The Stack Archive

Nearly all websites still use Google as an after-the-fact virus alert service

Tue 19 Apr 2016

A new report from Google into incidents of web-hijacking highlights research that shows only 6% of websites have any kind of security scanning capable of flagging infections, SQL injections and other hacking attacks before Google itself begins to recognise and flag the problem in search results – by which time the infected sites are already subjecting users to risk of infection themselves.

The report, entitled Remedying Web Hijacking: Notification Effectiveness and Webmaster Comprehension [PDF], paints a comprehensive picture of the current state of incidents of web-site hacking, and covers 760,935 hijacking incidents that occurred between July 2014 and June 2015.

This-site-may-harm-your-computerCommon attack vectors include drive-by-downloads, scams and cloaking redirects, and fall into two categories, each of which is likely to receive different warning flags in Google search results. Search Quality flags relate to incidents where the hijacking of a site has taken place in order to insert content which links to disreputable locations, with the ambit of hijacking ‘link juice’ (domain authority) and actual traffic; these are flagged in results with the legend ‘This site may be hacked’. Safe Browsing flags indicate actual malicious content, such as binary-pushing JavaScripts or attempts to break out of the browser sand-box, and these are signified in search results with ‘This site may harm your computer’.

The report, led by Frank Li of UC Berkeley, indicates how much webmasters rely on Google to find and identify such attacks, citing a study [PDF] by StopBadware and CommTouch which surveyed over 600 webmasters of compromised websites, and found that only 6% of them employed any proactive monitoring for their domains. Instead 49% of the affected webmasters were notified by Google’s added warnings in search results, and another 35% via third-party reporting channels, including warnings from friends and notifications from the hosting provider.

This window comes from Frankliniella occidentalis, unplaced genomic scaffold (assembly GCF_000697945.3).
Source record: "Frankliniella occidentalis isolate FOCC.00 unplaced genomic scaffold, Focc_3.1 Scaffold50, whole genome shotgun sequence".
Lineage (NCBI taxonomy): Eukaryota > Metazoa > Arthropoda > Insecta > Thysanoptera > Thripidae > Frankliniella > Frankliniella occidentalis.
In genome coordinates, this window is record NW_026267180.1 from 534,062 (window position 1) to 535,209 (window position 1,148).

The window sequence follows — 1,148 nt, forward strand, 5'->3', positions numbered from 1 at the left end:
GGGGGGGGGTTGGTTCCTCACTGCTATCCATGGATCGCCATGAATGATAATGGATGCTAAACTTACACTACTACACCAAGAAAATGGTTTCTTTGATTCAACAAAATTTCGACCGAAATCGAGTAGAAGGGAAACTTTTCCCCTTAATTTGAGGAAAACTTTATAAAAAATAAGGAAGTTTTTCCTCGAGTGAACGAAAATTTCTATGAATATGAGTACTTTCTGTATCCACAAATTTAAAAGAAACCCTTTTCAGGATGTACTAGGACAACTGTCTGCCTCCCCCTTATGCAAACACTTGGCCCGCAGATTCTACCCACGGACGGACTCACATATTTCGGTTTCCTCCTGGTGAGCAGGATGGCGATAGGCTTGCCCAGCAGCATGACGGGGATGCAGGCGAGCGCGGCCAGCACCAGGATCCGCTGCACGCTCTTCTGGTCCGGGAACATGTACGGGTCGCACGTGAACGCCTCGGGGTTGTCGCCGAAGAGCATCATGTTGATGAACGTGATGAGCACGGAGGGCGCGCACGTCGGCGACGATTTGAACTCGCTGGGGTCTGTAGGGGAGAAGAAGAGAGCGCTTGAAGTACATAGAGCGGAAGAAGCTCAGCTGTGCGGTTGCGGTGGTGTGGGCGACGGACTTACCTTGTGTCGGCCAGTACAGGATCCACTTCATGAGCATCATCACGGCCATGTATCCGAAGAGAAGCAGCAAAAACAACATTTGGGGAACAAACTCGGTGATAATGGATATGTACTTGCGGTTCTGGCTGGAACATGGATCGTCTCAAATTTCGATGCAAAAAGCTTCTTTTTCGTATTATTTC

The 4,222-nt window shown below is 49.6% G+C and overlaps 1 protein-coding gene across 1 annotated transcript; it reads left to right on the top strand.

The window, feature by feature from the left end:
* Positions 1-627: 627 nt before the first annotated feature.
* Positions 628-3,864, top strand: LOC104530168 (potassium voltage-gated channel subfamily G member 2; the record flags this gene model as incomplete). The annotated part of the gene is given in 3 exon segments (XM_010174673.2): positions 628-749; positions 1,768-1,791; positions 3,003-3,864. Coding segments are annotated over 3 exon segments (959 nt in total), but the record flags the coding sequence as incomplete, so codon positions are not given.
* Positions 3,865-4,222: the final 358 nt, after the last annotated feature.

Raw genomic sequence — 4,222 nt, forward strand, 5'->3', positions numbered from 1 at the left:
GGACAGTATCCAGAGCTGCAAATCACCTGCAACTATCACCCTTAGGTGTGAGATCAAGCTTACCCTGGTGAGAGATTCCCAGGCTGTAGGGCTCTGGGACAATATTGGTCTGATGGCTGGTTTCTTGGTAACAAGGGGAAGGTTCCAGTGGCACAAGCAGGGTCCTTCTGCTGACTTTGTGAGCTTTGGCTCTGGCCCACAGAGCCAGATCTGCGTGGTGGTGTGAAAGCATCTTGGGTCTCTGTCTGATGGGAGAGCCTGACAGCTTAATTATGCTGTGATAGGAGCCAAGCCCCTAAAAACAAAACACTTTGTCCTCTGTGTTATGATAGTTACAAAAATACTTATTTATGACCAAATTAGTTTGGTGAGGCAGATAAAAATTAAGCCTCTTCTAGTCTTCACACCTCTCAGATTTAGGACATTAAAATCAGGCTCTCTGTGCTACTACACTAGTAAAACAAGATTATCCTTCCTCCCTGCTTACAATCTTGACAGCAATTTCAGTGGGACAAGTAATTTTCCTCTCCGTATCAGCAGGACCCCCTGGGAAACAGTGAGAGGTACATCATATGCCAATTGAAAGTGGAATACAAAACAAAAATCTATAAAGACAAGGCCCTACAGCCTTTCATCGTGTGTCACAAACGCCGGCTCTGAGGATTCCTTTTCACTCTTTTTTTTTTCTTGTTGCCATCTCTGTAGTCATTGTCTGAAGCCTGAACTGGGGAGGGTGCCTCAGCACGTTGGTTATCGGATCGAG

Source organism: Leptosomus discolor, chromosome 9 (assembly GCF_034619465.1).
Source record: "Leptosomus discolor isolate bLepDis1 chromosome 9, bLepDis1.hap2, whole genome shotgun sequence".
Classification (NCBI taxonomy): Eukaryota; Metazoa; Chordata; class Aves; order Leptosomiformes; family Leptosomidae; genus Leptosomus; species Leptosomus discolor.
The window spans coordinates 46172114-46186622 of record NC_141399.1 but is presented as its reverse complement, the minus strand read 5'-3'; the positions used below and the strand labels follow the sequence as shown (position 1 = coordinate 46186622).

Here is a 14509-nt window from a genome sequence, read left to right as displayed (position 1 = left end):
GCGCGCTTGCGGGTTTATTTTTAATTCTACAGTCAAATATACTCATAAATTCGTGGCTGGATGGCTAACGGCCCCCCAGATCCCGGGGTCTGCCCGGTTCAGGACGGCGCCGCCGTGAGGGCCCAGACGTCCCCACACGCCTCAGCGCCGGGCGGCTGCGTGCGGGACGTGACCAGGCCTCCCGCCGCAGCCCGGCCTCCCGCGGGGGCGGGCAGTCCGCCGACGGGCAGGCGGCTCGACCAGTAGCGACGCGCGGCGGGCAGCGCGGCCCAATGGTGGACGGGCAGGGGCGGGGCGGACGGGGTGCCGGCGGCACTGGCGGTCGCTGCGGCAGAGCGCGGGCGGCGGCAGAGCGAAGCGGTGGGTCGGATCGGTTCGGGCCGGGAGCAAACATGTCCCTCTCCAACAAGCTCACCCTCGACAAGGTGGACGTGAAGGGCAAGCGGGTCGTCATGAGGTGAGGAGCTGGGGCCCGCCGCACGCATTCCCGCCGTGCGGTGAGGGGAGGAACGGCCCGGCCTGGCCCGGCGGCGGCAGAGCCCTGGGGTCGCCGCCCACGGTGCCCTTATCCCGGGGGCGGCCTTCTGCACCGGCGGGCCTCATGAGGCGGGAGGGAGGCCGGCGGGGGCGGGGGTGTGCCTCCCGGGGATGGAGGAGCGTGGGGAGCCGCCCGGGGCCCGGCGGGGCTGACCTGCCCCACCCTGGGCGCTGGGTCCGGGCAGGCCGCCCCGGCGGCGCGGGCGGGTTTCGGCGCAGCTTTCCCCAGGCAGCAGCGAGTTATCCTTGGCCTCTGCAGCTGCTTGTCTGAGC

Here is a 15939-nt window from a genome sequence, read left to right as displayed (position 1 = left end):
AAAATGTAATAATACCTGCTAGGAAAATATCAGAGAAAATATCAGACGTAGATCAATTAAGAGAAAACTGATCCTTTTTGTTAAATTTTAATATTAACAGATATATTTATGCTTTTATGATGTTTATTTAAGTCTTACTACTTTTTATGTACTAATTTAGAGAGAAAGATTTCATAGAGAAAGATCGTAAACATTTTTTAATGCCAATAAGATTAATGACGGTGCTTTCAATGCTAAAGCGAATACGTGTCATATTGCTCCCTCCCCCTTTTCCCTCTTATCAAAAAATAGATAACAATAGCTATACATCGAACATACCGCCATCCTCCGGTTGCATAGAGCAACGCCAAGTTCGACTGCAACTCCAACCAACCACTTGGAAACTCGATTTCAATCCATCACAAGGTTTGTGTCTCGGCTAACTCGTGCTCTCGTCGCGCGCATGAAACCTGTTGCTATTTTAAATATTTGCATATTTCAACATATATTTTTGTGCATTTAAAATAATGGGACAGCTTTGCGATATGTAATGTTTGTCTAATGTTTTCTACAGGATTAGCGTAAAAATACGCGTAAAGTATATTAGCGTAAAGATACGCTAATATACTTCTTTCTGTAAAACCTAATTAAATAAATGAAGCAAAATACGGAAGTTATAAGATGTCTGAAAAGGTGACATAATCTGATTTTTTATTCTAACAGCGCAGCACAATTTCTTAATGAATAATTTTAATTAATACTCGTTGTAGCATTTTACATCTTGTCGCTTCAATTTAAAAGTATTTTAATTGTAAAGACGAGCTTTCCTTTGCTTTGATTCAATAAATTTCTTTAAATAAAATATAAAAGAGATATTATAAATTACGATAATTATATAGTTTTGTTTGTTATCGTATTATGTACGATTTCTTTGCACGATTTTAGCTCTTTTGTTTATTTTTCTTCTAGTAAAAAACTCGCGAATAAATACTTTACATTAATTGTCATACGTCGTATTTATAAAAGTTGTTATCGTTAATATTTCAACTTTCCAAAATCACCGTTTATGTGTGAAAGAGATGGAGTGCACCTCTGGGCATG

The Google report depicts an internet dominated by major content managements systems (especially WordPress, Joomla and Drupal) which are under constant attack because of their market share, but where such security provisions which may be in place – if any – are not backed up by active and ongoing scrutiny. The report comments on who should actually be taking responsibility for website security and the resolution of successful attacks:

‘Site operators are best positioned to redress hijacking incidents, but our and prior work has shown that webmasters are often unaware their site is compromised until an outside alert. Alternatively, hosting providers own the serving infrastructure for compromised sites, of which security scanning could be a service. However, doing so comes at a financial cost or technical burden; today, few providers scan for harmful content or [vulnerabilities]. Finally, ISPs, browser vendors, and search engine providers can enact incentives to spur action, but ultimately they possess limited capacity to directly help with remediation. These factors—representing the decentralized ideals of the Internet—make web compromise more challenging to address than account or credit card breaches where a centralized operator responds.’

The Google study shows that popular sites – harder targets with higher potential yields – generally respond to search-based browser warnings about site safety within 14 days, often resolving the problem within 24 hours, but then needing to await Google’s fortnightly scanning service in order to register the changes. Search Quality infections cannot be cleaned up within the same discrete time-span, since Google handles these on a per-case basis, with webmasters requesting re-evaluation as necessary, and the report notes that resolving such issues can take several months.

However website attackers who are seeking to make sites infectious (rather than leverage their popularity) have a far greater preference for low-ranked and less popular sites, as these have enough residual traffic to make engagement worthwhile, but are far less likely to be under scrutiny by their original webmasters.


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